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Cupid carries two kinds of arrows, one with a sharp golden point, and the other with a blunt tip of lead.

A person wounded by the golden arrow is filled with uncontrollable desire, but the one struck by the lead feels aversion and desires only to flee.

The use of these arrows is described by the Latin poet Ovid in the first book of his Metamorphoses.

When Apollo taunts Cupid as the lesser archer, Cupid shoots him with the golden arrow, but strikes the object of his desire, the nymph Daphne, with the lead.

His symbols are the arrow and torch, "because love wounds and inflames the heart." These attributes and their interpretation were established by late antiquity, as summarized by Isidore of Seville (d. Cupid is also sometimes depicted blindfolded and described as blind, not so much in the sense of sightless—since the sight of the beloved can be a spur to love—as blinkered and arbitrary.

As described by Shakespeare in A Midsummer Night's Dream (1590s): Love looks not with the eyes, but with the mind And therefore is winged Cupid painted blind.

At the same time, the Eros who was pictured as a boy or slim youth was regarded as the child of a divine couple, the identity of whom varied by source.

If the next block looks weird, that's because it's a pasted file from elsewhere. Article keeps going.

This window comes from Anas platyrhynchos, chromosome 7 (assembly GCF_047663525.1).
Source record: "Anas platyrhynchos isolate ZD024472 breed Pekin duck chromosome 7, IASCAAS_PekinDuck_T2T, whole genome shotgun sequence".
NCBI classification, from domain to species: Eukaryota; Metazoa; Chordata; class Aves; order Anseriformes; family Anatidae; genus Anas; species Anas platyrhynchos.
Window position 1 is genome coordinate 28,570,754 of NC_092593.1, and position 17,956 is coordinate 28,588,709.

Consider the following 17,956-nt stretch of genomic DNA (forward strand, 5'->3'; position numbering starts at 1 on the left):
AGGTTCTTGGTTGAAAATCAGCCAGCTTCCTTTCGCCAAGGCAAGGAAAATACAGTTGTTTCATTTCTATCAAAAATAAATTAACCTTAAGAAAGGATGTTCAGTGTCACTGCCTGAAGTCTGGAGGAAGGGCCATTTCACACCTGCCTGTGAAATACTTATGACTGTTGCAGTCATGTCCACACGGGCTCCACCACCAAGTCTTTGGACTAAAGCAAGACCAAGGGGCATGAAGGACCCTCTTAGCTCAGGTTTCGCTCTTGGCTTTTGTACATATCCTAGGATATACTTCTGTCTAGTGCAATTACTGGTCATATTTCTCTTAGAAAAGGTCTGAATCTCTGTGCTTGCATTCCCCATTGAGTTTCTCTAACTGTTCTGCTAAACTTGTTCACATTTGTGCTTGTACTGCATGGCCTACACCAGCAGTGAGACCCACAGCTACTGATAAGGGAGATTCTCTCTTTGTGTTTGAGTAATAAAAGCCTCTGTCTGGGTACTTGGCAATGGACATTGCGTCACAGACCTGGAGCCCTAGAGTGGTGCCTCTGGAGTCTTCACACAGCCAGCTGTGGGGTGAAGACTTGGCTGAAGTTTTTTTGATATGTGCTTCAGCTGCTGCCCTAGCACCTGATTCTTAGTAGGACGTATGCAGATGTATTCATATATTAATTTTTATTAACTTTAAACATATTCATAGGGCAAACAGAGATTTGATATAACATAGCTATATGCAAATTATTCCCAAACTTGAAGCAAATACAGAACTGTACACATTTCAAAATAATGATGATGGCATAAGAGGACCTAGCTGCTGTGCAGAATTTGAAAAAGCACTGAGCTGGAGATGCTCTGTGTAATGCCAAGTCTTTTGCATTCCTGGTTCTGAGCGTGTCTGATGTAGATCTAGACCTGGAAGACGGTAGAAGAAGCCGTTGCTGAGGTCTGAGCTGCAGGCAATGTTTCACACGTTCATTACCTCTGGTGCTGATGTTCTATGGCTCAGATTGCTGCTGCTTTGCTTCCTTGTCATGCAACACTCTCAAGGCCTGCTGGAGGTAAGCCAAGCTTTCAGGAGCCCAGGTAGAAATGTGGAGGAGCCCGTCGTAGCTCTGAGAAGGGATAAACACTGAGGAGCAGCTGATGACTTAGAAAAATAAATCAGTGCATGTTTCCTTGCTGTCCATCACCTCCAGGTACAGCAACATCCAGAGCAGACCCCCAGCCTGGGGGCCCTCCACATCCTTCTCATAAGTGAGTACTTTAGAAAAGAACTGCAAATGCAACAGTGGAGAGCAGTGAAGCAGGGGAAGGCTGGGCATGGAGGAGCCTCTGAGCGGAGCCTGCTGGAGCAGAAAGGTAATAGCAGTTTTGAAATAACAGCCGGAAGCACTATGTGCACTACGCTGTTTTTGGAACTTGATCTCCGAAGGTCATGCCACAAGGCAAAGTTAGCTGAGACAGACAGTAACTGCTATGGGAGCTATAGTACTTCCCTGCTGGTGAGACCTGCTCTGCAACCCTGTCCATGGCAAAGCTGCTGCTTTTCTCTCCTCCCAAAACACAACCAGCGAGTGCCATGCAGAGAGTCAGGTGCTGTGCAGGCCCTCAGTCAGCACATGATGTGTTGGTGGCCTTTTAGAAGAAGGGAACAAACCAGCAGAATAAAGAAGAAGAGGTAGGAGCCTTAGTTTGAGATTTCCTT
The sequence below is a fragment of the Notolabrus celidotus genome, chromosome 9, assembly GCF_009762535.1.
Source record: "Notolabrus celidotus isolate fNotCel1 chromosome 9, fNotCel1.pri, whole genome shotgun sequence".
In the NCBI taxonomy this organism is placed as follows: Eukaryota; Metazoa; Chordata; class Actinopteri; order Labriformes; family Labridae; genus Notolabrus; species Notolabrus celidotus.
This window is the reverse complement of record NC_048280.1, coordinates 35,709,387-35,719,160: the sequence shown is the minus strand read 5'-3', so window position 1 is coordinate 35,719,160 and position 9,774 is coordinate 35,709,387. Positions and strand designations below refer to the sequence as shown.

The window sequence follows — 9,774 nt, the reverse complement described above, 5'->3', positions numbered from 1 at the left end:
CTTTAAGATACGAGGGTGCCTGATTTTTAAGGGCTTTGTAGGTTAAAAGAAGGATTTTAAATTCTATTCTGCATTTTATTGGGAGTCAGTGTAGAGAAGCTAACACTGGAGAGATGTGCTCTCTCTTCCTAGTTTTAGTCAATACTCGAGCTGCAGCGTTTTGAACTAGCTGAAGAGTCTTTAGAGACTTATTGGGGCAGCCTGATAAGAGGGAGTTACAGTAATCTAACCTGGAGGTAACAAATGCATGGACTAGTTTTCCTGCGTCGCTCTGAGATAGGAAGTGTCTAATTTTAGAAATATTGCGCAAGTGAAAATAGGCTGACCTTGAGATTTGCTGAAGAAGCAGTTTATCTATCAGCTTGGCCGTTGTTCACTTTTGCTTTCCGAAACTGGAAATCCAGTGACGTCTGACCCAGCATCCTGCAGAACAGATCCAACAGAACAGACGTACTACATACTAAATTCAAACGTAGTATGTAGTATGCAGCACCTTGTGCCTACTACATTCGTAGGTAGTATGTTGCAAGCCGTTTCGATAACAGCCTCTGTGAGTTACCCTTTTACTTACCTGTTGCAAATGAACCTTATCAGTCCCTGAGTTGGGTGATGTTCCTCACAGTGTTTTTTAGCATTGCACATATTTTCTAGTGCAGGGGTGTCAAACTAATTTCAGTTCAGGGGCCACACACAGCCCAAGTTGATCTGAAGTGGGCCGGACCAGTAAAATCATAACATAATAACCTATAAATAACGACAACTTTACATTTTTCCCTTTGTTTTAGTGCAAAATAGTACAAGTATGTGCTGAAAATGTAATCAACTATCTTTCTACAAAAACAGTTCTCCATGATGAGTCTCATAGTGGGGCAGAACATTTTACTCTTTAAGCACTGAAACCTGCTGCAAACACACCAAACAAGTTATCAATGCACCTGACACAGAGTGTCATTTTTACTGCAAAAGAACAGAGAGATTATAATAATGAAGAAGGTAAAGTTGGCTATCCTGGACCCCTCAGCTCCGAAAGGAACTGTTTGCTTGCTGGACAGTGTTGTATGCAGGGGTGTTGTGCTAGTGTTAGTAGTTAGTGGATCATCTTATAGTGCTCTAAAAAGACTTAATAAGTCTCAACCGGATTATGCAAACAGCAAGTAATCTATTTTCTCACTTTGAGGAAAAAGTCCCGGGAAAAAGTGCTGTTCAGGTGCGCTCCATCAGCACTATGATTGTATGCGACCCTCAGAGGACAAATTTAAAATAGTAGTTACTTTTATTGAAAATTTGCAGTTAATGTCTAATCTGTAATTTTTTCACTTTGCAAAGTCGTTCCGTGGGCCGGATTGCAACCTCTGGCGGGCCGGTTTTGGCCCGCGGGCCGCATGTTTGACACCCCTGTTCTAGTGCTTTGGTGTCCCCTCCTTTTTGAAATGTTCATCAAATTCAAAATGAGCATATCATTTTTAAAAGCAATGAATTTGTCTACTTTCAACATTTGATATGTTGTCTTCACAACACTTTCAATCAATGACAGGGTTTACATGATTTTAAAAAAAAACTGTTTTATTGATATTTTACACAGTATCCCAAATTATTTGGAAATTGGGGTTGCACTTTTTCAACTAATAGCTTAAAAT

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He was among the primordial gods who came into existence asexually; after his generation, deities were begotten through male-female unions.Venus laughs, and points out the poetic justice: he too is small, and yet delivers the sting of love.The story was first told about Eros in the Idylls of Theocritus (3rd century BC). The untiring deceiver concocted another battle-plan: he lurked beneath the carnations and roses and when a maiden came to pick them, he flew out as a bee and stung her.Although other extended stories are not told about him, his tradition is rich in poetic themes and visual scenarios, such as "Love conquers all" and the retaliatory punishment or torture of Cupid.In art, Cupid often appears in multiples as the Amores, or in the later terminology of art history, the equivalent of the Greek erotes.

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